However it may strike an outsider like myself, none of this seems particularly odd to Israelis. One of my favorite psalms, and probably the absolute favorite of the medieval monks whom I have studied for so many years, is the Ecce quam bonum! (Vulgate 132): "Oh what a good and joyful thing it is for brethren to dwell in unity!" Barack Obama’s election campaign was founded in a rhetoric of inclusiveness and a kind of transcendent national unity—entirely abandoned in the actual political practice of his administration, but what else in new?—that could appeal at least to the lip service we pay to the legend stamped on our coins, E pluribus unum. I had the sense that Israelis, perhaps unwisely, had settled into their separations.
The most dramatic of my limited experiences along these lines came with my solo visit to Bethlehem. From the religious point of view this was for me one of the highpoints. I didn’t have the sense of the money-changers actually having taken over the control of the temple as I did with some of the more familiar Christian sites in Jerusalem. My timing was perfect, as I was able to participate in a Greek Eucharist in the old church, with its stone door built intentionally low to discourage the Burgundian knights from entering on horseback, as was their wont. (Re-read the opening scene in Sir Gawain and the Green Knight.) This was swiftly followed by an Arabic Roman Catholic mass, also deeply spiritual, in the slightly newer church built against is north wall. On the same trip I visited the Herodion (a forbidding Roman era fortress atop a bleak mountain, still in the process of excavation), and the supposed site of the Annunciation, where there is now a pleasant modern church. Medieval pilgrimage sites were the original theme parks, and many of those in western Europe were copied from models in Palestine. I already knew about the “Holy House" that had been constructed at Walsingham in East Anglia, and I was glad to see the original.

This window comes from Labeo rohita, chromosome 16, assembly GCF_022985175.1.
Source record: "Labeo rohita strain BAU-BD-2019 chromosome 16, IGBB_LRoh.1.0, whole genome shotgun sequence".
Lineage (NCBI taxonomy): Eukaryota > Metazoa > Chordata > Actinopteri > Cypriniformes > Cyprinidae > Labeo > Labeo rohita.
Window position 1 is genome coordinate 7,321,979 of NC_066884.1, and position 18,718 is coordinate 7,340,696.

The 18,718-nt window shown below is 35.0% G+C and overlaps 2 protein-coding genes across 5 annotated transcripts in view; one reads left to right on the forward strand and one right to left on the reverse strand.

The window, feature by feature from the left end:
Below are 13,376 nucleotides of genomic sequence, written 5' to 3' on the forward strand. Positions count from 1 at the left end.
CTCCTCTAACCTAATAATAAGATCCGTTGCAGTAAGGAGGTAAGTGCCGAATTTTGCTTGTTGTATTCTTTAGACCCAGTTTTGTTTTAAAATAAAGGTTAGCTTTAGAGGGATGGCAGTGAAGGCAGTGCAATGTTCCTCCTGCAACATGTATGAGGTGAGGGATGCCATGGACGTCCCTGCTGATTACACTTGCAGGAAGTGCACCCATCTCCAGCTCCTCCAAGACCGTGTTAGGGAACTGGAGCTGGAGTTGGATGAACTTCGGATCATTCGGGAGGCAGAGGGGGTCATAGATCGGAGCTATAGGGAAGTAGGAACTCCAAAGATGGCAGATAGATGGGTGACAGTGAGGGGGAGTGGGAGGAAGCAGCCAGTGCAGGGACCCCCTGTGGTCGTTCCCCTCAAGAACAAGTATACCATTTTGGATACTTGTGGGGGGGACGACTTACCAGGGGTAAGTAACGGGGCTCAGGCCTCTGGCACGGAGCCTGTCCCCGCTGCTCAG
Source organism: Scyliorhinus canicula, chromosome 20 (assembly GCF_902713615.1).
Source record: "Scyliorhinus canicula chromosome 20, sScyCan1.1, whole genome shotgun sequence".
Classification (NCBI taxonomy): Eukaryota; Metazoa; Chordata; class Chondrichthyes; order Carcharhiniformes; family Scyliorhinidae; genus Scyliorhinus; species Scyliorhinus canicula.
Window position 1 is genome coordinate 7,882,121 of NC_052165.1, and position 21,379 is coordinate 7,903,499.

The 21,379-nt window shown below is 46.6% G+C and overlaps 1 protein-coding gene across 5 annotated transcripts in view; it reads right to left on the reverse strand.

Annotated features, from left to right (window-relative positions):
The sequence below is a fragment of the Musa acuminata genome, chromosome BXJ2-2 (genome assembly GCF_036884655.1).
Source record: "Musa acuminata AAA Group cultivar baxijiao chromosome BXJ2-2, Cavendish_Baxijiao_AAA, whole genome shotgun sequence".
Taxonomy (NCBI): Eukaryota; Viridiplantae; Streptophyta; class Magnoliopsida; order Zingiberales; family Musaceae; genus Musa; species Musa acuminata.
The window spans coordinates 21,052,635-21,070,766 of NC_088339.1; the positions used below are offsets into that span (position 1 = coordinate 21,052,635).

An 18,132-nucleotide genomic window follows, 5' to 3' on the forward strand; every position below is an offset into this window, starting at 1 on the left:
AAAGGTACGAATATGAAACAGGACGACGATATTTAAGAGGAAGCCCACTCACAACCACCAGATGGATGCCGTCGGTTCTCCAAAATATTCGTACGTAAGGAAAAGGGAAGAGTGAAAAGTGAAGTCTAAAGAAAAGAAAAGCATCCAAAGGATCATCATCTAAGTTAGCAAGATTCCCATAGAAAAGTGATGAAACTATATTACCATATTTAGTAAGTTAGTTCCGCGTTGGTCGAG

But Bethlehem is in the West Bank, and to get there involves going through a check-point. David and Zvi drove me out there, but then I was one my own. I had naively assumed that a check-point would look something like the proctors’ kiosk where you must stop for a smiley chat as you enter the Princeton campus by car. The Bethlehem check-point is a huge metal thing, at least a square block in size, all covered and encased in extra-heavy gauge mesh. The vibe as I experienced it was half cattle auction corral, half spooky subway too late at night for comfort. Getting through to the Palestinian side was no problem. Facilis decensus Averni. On the other side, as promised, were many taxi drivers, all functionally Anglophone. I don’t know if there is an actual protocol that the Christians get the Christians, but my guy was Christian, with a brother who ran a nice Christian gift shop, which was a nobler place than many to pay my required tribute.
The famous Wall is absolutely formidable. My guy had a line on it, probably the textbook Palestinian line. “They take down the wall in Berlin. They put it up again here.” I did not think it condign to point out the differing functions of the two walls, as I understood them; nor did I comment upon my impression of a concomitant and dramatically sharp decrease in West Bank suicide bombers. The situation is hideous enough, however it comes about. I also saw several settlements. Once again my expectations were contradicted. What you see looking back toward Jerusalem from the Herodion is not a few campers with pup tents and an Israeli flag. What you see is a huge complex of well built and expensive apartment houses flooding down the hillside with all the elegance and opulence of the real estate on the slopes of the East Bay. To “remove” this settlement would be more or less like “removing” Berkeley Hills, and about as senseless. But here, controverted in the most violent and unaccommodating language, are emblems of an apparently non-negotiable separation.